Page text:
I may not yet have generated an original argument, but I’ve learned enough to begin to see how computerized textual analysis can complement (rather than substitute for) close reading of poetry, helping me to test, extend, and deepen my findings.
Anne Lamott’s birthday essay about “every single thing” she knows at the age of 61 has gone viral again. I was among the 86k people to like it on Facebook. What’s not to like about Lamott’s delightful blend of spiritual wisdom, dark humor, and love of humanity? Witness this from Lesson #1:
Life is a precious unfathomably beautiful gift; and it is impossible here, on the incarnational side of things. It has been a very bad match for those of us who were born extremely sensitive. It is so hard and weird that we wonder if we are being punked. And it is filled with heartbreaking sweetness and beauty, floods and babies and acne and Mozart, all swirled together.
That’s a pretty delicious swirl, but she manages to trump it with the pithy maxim of Lesson #2:
Almost everything will work again if you unplug it for a few minutes, including you.
Hard to argue with such bare-boned truth, yet Lamott’s greatest store of wisdom may lie in her homily on family:
Families; hard, hard, hard, no matter how cherished and astonishing they may also be. (See #1 again.) At family gatherings where you suddenly feel homicidal or suicidal, remember that in half of all cases, it’s a miracle that this annoying person even lived. Earth is Forgiveness School. You might as well start at the dinner table. That way, you can do this work in comfortable pants. When Blake said that we are here to learn to endure the beams of love, he knew that your family would be an intimate part of this, even as you want to run screaming for your cute little life. But that you are up to it. You can do it, Cinderellie. You will be amazed.
What’s so great about Lamott’s insight into family dynamics is that it applies not just to humans like “Cinderellie” and Goldilocks, but also to the three bears and all their children, grandchildren, in-laws, and cousins. As you can see from this fable…
Once upon a time there was a family of bears: Papa Bear, Mama Bear, and their children, Big Bear, Middle Bear, and Baby Bear. They were, by bear standards, a happy family: Papa and Mama Bear loved each other, cherished their children, and doted on their grandchildren with appropriate excess of affection and requisite trips to Jellystone Park.
They weren’t perfect, of course. Mama Bear cared too much about her fur and worried excessively about whether the salmon in their diet had too much fat. She expected too much of her oldest and did too much for her youngest. (One might say she also passed on her anxious perfectionism to Middle Bear, though Middle Bear, who was born extremely sensitive, would deny the charges and be hurt by the suggestion that she was less than perfect.) Papa Bear was sometimes gruff and, when Mama Bear got sick and could no longer do the things she used to do, he growled and snapped in frustration. But he cared for her devotedly, and when she died, he mourned for her with as much ferocity as he railed against her illness when she was alive.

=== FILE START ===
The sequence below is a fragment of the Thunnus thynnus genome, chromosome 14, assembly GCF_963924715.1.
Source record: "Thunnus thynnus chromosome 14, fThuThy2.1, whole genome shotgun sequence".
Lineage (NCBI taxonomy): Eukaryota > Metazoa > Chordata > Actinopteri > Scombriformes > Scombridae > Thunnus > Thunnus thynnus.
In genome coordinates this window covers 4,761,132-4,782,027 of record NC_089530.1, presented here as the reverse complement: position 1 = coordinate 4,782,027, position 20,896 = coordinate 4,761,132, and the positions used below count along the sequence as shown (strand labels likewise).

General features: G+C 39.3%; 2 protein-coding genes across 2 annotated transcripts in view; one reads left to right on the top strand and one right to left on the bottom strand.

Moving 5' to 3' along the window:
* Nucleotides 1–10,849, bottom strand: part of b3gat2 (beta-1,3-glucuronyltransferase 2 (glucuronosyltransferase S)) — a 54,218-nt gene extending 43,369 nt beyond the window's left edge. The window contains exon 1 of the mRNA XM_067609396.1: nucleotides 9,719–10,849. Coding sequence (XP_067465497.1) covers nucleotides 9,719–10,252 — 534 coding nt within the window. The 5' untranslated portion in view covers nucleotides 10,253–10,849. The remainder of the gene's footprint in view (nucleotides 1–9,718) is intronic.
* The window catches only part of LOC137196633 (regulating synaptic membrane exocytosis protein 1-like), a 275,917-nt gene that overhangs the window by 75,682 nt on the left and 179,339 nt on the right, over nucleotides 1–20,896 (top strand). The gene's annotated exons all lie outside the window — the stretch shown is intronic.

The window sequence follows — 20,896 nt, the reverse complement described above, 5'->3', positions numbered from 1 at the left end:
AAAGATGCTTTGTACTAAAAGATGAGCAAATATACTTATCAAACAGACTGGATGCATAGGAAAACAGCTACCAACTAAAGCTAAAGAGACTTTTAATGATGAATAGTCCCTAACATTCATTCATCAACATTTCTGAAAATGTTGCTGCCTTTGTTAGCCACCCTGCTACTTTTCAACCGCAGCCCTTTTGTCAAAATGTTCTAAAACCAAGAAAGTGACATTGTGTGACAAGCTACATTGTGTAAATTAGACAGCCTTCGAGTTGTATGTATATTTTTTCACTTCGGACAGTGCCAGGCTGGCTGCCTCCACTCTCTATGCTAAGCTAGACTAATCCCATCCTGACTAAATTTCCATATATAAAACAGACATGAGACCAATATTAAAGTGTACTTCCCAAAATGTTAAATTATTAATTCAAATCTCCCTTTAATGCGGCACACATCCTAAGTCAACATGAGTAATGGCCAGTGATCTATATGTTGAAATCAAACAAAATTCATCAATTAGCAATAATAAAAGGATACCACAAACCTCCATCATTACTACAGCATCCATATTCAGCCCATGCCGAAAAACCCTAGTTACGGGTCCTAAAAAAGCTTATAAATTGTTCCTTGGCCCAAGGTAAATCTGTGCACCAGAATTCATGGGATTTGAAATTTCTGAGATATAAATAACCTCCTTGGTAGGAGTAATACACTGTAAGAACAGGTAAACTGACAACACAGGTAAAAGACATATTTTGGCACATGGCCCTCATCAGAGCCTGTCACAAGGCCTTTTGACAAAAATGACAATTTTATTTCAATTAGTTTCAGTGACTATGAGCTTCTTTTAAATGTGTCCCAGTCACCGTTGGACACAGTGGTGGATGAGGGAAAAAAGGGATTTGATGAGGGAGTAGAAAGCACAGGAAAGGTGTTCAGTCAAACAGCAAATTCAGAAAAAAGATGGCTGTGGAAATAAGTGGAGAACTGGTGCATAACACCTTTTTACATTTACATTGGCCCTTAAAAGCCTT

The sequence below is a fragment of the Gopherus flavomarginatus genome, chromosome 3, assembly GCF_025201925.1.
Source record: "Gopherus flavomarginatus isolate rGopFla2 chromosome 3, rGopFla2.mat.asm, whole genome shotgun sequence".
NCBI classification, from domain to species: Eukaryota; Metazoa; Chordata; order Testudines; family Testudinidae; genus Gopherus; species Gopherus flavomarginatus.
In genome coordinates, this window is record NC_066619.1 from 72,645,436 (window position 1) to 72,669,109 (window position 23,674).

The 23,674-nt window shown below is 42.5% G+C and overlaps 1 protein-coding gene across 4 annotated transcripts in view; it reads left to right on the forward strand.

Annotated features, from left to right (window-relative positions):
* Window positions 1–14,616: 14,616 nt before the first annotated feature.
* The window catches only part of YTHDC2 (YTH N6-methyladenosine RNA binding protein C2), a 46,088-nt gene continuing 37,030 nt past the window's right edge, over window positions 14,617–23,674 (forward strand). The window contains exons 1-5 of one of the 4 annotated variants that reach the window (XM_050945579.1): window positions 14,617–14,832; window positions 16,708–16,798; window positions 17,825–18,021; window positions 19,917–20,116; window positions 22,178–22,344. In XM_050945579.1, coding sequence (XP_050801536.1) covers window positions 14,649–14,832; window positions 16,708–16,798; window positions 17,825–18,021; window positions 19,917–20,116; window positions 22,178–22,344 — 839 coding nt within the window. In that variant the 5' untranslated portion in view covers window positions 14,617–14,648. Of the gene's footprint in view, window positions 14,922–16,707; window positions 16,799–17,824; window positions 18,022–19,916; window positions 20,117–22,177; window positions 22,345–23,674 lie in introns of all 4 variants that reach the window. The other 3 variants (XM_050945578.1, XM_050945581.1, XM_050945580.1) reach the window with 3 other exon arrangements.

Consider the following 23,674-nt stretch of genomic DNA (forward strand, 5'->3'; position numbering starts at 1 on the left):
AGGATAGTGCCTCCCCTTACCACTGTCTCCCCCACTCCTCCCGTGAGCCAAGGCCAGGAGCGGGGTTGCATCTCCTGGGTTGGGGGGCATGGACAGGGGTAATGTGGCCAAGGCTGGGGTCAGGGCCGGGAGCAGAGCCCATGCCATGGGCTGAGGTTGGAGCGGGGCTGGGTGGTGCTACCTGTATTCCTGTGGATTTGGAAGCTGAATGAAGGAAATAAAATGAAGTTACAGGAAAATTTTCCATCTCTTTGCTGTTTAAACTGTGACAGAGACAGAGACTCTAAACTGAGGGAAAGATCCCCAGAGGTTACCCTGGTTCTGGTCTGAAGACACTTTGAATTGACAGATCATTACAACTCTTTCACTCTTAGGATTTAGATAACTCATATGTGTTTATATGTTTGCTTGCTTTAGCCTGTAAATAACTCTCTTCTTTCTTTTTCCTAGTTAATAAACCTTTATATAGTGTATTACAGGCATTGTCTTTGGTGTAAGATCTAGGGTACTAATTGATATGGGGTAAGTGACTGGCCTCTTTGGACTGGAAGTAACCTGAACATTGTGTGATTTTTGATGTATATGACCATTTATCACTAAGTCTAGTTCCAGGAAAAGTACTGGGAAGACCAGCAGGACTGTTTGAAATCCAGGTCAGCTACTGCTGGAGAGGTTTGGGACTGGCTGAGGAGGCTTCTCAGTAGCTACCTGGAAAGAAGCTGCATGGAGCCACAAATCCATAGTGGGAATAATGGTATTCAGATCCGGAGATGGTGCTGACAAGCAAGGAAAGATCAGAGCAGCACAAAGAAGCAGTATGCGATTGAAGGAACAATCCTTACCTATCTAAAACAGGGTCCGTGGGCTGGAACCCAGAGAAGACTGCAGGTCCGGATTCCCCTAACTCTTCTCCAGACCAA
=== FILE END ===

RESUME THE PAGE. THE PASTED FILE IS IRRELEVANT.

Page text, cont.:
The Bear children, who were now married with children of their own, also mourned the loss of Mama Bear, each in different ways. Big Bear and her family caught extra salmon for Papa Bear, letting him to take comfort in their den. Middle Bear went into hibernation far away on another mountain, using the long sleep to recollect memories of Mama Bear before she got sick. Baby Bear, who of course was no longer a baby, distracted himself from the pain by fishing for salmon and searching for a new den for his family.
The winter of their grief was long and hard. Some nights Papa Bear’s wailing swept through the forest like a bitter wind, his tears creating icy sheets on the ground.
And then, before Spring had time to melt the snow, Papa Bear was surprised to find his heart warmed by a Lady Bear, who, having lost her own beloved bear husband a year before, was just as surprised to find her heart warming to Papa Bear. They baked bread together, and she sewed colorful quilts to spread across his barren cave. Just as the crocuses began to bloom, they discovered they were in love and decided to move into the same den.
“Too soon,” moaned Big Bear. “Too cold,” cried Middle Bear. “Too fast,” sighed Baby Bear. They were hurt, confused, and angry. They missed Mama Bear and did not want anyone to take Papa Bear away from them. They did not trust Lady Bear and did not want to let her into their dens. They lashed out at Papa Bear. “Listen to us,” they cried, “Hear our pain!”
Papa Bear could not hear their pain. He could only smell their anger. He was hurt and angry that his children would not welcome this Lady Bear who had brought joy back into his life. He snarled and snapped at them.
The Bear children were glad that Papa Bear snarled and snapped. They wanted him to behave badly, because it justified their anger.
“It doesn’t matter what we say,” the Bear children growled, “because he won’t listen.”